USApple Fly-In Brings Growers Together on Top Policy Issues
By Diane Kurrle, Senior Vice President
On March 13, apple leaders from coast-to-coast will gather in Washington, D.C. for USApple’s annual Capitol Hill Day. With a dozen states participating, all facets of the industry will be represented.
Top issues to be covered include the importance of trade, particularly maintaining duty-free access to the North American market, implementing the new Farm Bill and the overwhelming need to reform our antiquated agriculture labor system.
These core issues have risen to the top of the priority list for growers from the east coast to the west and everywhere in between.
Large operations requiring 1,000 or more harvest workers experience the same anxieties about securing an adequate workforce as small operations that may only need to hire 10 workers to get the crop in.
The H-2A agricultural guest worker program has more than doubled in the past five years but does not have the infrastructure to support it. The program desperately needs to be modernized and reformed. At the time it was created, there was a mindset that foreign workers would displace native-born American harvest workers, but that time has long passed. Today, it is a well-known fact that on average each harvest worker creates and supports three year-round, full-time downstream jobs.
Important Farm Bill programs such as crop insurance and federal research programs also impact growers universally. Getting the Farm Bill implementation process right will be important as the apple industry relies on so many of these important programs.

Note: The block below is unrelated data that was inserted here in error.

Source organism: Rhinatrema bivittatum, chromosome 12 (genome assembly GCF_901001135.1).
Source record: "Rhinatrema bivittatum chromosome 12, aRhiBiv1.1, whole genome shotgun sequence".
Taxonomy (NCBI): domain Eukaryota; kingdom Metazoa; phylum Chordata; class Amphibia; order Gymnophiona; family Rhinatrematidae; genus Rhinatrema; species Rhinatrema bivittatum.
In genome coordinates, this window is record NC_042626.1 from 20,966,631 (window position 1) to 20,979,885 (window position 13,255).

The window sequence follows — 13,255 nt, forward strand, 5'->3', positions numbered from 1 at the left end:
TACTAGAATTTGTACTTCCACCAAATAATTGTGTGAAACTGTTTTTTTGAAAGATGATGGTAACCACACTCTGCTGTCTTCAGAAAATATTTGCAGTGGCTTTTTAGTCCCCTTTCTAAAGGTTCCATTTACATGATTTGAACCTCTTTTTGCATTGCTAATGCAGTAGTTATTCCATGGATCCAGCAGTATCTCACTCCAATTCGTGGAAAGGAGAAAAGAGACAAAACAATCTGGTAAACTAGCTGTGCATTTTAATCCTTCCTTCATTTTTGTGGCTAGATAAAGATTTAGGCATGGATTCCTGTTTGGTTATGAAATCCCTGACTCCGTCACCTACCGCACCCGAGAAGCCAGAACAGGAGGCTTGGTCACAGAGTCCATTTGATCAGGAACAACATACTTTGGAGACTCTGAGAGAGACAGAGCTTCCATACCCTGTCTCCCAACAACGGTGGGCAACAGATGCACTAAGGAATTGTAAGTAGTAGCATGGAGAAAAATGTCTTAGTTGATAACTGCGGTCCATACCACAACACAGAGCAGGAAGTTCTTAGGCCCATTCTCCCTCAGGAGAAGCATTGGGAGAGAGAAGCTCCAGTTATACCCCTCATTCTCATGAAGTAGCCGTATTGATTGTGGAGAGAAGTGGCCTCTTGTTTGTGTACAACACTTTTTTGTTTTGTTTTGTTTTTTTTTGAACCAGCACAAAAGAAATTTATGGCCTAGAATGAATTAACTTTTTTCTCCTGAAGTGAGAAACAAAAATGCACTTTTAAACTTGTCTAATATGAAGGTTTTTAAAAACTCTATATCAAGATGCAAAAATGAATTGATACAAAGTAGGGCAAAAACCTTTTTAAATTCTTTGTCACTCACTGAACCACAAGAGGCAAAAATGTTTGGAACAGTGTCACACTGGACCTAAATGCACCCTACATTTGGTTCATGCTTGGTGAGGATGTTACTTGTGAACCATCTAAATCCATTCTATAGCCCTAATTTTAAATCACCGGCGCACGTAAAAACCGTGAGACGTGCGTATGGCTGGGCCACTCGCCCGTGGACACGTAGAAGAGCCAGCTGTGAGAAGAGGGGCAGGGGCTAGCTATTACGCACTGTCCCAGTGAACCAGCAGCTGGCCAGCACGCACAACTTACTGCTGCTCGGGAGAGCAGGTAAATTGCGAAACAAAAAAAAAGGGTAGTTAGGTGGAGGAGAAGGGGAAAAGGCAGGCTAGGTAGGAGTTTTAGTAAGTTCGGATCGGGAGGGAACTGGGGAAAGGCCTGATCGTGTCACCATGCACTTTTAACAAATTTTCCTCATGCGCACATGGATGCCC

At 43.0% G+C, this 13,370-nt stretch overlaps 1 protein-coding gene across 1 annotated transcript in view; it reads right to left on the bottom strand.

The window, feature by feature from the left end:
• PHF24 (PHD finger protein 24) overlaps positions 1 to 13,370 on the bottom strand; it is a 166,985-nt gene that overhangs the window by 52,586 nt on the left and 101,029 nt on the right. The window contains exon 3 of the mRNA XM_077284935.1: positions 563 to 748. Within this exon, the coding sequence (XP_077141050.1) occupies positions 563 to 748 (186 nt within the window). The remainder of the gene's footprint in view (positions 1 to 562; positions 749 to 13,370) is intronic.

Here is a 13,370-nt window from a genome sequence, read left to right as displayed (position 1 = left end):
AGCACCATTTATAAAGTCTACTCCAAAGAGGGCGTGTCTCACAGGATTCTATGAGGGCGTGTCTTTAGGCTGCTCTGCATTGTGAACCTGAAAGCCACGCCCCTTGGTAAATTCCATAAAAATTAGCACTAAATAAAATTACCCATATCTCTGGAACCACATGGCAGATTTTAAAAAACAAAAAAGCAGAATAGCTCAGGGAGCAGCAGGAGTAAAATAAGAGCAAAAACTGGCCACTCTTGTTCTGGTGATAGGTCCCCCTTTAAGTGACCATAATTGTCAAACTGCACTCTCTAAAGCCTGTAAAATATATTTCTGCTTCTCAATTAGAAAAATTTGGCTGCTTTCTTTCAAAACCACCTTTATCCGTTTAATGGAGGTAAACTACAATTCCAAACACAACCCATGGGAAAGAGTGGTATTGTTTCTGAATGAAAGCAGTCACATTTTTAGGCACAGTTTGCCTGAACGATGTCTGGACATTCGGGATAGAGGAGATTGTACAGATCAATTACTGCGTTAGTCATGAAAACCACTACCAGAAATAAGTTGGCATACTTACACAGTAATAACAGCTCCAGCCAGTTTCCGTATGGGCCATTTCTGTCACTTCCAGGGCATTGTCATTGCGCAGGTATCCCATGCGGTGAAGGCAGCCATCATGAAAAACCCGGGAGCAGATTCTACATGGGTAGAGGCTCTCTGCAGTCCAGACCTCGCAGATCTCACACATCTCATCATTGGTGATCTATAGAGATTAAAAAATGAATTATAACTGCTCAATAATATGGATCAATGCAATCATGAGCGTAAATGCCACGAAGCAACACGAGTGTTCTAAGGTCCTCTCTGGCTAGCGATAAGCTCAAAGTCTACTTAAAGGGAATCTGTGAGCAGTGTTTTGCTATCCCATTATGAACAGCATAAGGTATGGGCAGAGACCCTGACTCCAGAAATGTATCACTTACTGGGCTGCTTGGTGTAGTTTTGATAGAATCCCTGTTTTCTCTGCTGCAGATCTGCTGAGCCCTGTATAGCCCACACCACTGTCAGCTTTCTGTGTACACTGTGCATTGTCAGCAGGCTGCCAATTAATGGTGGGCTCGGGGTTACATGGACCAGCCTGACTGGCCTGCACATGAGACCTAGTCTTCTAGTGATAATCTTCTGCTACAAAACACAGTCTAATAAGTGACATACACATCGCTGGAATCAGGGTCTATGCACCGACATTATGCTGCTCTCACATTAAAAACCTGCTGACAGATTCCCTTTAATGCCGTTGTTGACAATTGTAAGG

Maintaining the gains achieved through the North American Free Trade Agreement (NAFTA) impacts not only those who export but also those who grow solely for the domestic market. Since NAFTA’s enactment, exports to Mexico have quadrupled, and those to Canada have doubled. If those apples aren’t exported, they stay in the domestic market, and everyone is impacted.
The Trump Administration renegotiated NAFTA, modernizing it and making important improvements. The new United States-Mexico-Canada Agreement (USMCA) will be considered by Congress later this year, and the apple industry is all in.
While pushing hard for the USMCA, we are also advocating for an end to section 232 tariffs placed on steel and aluminum originating from Mexico and Canada. The result has been retaliatory tariffs from Mexico at the pre-NAFTA level, and Canada could do the same at any time. For the USMCA to succeed, this trade skirmish must be resolved.
It is important that Members of Congress hear all of this and hear it directly from the voters in their districts. USApple staff brings these messages to the Hill on a nearly daily basis, but the direct participation of growers is what enables us to be so effective.
With that in mind, a big thank you to the growers and industry leaders taking time out of their busy schedules to travel to D.C. The work you are embarking on is important, and it can only be done by you.
For those unable to attend this time, there will be additional opportunities as legislation moves through Congress and grassroots efforts are needed to weigh in with key offices.